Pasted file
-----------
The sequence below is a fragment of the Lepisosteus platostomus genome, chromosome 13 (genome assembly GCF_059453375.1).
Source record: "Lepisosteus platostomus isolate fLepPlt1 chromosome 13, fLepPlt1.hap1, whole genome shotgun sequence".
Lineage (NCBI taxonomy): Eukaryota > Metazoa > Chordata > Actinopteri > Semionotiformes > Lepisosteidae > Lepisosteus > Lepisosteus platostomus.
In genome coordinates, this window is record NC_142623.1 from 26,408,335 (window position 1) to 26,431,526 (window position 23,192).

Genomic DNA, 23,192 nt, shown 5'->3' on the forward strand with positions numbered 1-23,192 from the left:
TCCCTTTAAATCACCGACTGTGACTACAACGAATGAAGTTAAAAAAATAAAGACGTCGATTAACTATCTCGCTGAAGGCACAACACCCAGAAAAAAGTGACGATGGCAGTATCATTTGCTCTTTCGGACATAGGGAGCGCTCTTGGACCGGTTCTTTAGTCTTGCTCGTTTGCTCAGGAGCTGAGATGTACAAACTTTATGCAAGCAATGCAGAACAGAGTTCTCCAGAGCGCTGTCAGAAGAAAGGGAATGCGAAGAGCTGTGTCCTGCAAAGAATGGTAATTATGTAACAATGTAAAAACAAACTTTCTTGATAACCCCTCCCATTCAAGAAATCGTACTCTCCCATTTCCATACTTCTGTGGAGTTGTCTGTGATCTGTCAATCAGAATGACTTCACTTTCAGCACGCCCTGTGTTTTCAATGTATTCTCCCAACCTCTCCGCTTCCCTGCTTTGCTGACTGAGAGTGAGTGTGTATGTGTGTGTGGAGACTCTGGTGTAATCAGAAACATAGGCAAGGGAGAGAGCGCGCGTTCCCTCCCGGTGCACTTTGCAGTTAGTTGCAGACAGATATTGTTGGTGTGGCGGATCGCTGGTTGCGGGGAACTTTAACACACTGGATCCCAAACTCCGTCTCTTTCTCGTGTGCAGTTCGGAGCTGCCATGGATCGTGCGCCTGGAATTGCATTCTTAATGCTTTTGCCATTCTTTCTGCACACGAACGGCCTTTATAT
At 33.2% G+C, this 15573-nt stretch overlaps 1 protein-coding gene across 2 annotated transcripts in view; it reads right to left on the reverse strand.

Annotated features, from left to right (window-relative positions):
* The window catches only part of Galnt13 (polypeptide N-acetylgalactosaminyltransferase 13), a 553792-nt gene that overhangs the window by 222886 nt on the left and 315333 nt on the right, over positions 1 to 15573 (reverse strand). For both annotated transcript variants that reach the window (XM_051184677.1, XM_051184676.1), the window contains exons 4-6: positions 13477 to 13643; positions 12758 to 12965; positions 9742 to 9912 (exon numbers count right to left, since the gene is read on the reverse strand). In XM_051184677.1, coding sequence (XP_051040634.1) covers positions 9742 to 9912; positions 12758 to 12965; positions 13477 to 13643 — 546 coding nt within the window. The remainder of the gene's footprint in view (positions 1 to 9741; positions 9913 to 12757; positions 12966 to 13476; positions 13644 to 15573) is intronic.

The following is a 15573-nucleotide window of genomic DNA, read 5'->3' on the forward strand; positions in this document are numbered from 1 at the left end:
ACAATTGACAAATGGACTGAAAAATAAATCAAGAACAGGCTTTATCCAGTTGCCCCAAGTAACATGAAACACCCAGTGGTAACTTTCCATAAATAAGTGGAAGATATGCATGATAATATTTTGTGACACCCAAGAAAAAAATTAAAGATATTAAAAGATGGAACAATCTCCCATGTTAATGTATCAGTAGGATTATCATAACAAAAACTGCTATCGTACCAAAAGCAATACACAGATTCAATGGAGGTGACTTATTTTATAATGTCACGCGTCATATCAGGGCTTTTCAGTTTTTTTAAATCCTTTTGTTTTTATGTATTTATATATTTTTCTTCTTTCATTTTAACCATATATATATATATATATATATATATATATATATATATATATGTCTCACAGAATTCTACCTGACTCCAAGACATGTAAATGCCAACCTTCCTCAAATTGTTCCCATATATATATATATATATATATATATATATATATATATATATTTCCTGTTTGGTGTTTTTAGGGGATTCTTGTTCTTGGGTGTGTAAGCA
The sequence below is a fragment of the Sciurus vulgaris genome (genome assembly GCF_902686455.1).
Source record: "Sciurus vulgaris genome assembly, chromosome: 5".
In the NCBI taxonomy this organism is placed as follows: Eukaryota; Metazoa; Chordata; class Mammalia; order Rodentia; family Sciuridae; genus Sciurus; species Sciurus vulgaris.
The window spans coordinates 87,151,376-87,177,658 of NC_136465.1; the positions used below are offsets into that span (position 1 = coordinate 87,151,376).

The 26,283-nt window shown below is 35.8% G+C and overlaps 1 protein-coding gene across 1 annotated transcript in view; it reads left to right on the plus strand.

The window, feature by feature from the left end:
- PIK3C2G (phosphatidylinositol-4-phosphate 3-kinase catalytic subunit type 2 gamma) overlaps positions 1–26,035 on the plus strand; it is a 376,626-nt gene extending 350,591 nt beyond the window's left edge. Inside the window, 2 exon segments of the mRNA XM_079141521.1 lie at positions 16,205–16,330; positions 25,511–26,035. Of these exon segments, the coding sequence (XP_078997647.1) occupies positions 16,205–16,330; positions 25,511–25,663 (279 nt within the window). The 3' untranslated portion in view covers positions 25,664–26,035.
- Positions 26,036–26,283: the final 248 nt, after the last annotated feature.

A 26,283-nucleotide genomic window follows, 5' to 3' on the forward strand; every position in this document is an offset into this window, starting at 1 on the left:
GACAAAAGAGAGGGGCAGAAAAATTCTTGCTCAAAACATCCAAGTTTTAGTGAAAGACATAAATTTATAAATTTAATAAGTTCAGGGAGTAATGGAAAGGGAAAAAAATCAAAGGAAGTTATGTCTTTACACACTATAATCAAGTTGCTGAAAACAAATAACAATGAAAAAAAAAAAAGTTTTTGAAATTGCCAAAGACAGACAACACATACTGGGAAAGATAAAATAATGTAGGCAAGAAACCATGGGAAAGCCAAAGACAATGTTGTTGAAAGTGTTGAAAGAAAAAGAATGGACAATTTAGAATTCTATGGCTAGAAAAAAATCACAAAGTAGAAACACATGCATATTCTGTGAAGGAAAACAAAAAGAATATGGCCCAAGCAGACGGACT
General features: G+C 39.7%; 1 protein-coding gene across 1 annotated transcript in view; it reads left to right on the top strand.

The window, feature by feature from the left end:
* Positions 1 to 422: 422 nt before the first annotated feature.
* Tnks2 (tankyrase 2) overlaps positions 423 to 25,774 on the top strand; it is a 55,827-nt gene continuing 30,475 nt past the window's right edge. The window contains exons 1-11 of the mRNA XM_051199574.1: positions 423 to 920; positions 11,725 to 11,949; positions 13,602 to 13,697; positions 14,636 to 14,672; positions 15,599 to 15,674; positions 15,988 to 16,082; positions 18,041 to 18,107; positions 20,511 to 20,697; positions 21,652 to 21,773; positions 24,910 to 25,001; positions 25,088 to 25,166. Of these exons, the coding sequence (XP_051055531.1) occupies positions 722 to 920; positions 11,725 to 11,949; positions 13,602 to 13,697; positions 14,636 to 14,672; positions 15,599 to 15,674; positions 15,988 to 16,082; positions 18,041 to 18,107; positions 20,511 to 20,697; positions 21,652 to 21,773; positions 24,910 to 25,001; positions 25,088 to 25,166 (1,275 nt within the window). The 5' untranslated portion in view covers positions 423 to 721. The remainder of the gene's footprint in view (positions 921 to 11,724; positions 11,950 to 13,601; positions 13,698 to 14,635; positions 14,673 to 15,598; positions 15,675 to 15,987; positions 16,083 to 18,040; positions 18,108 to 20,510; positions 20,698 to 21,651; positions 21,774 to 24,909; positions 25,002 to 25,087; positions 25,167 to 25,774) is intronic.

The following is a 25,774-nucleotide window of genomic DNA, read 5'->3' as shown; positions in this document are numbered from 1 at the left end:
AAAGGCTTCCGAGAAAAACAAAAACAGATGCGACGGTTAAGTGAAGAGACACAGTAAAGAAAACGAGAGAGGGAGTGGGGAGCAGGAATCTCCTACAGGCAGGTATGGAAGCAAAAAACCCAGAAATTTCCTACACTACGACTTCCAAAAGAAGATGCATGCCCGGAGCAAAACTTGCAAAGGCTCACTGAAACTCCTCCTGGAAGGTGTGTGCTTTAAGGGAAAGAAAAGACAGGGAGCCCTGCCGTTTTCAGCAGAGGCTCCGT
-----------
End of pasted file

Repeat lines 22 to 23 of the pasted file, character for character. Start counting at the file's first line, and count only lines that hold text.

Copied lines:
General features: G+C 39.7%; 1 protein-coding gene across 1 annotated transcript in view; it reads left to right on the top strand.

The window, feature by feature from the left end: